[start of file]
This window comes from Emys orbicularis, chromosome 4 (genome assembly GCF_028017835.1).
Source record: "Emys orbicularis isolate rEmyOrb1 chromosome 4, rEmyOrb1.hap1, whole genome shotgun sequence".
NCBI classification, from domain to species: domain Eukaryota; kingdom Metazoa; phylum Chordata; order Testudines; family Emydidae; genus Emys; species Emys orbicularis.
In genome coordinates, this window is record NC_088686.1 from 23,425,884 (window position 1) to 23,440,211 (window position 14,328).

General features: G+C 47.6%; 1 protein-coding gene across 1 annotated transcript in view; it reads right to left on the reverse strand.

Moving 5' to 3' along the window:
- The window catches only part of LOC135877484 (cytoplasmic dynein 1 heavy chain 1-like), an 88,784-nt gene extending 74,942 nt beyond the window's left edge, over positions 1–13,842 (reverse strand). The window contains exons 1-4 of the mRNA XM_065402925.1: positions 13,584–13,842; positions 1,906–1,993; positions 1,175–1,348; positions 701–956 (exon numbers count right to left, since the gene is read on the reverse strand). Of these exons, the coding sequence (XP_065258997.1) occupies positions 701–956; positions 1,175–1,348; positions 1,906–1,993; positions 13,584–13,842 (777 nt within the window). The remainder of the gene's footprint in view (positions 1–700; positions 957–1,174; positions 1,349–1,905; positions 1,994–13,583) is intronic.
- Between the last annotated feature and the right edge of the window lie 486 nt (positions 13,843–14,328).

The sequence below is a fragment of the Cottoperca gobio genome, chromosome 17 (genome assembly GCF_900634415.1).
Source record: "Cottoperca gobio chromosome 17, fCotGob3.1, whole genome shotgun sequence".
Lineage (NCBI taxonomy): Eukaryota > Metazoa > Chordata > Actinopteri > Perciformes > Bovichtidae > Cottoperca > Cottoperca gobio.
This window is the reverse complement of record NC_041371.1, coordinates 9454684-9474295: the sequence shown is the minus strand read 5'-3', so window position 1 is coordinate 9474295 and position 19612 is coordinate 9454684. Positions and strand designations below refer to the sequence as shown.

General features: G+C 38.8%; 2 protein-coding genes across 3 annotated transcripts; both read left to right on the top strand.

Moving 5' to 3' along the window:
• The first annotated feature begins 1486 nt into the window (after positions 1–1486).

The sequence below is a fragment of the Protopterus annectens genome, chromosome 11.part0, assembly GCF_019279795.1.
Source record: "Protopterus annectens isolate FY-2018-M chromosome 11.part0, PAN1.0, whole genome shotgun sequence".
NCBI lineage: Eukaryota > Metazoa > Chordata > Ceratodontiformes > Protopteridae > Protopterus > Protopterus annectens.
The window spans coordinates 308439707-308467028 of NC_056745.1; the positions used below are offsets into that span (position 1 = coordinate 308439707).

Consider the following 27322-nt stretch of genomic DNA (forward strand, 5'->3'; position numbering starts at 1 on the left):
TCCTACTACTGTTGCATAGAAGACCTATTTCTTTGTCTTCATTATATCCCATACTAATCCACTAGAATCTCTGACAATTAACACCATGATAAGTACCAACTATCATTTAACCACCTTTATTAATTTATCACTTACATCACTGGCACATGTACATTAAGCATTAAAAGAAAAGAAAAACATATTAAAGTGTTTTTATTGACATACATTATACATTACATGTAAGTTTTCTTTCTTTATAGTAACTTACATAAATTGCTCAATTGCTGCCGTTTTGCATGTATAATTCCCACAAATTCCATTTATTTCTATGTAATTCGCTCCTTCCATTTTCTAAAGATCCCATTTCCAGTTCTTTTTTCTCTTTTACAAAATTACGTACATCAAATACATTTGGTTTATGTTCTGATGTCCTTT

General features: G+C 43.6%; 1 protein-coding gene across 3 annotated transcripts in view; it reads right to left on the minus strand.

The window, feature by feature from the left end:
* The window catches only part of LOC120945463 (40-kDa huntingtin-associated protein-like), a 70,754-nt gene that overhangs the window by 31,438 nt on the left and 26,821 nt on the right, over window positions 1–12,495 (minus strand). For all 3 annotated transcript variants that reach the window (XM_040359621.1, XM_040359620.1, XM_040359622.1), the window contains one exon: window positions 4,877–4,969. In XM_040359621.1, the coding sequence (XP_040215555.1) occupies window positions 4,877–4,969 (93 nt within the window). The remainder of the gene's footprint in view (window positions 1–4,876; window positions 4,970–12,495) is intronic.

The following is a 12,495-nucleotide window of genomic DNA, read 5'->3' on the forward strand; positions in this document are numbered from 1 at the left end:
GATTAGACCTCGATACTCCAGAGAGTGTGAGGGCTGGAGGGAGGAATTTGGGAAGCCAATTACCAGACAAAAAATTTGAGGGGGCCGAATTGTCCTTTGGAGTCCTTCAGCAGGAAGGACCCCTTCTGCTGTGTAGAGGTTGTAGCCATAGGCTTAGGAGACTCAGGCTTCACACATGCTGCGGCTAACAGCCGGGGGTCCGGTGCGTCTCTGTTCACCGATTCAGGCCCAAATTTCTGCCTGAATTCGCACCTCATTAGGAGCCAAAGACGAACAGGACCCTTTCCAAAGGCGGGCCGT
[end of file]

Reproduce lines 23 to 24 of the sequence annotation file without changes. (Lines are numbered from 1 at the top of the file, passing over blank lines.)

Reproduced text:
The window, feature by feature from the left end:
* The window catches only part of LOC120945463 (40-kDa huntingtin-associated protein-like), a 70,754-nt gene that overhangs the window by 31,438 nt on the left and 26,821 nt on the right, over window positions 1–12,495 (minus strand). For all 3 annotated transcript variants that reach the window (XM_040359621.1, XM_040359620.1, XM_040359622.1), the window contains one exon: window positions 4,877–4,969. In XM_040359621.1, the coding sequence (XP_040215555.1) occupies window positions 4,877–4,969 (93 nt within the window). The remainder of the gene's footprint in view (window positions 1–4,876; window positions 4,970–12,495) is intronic.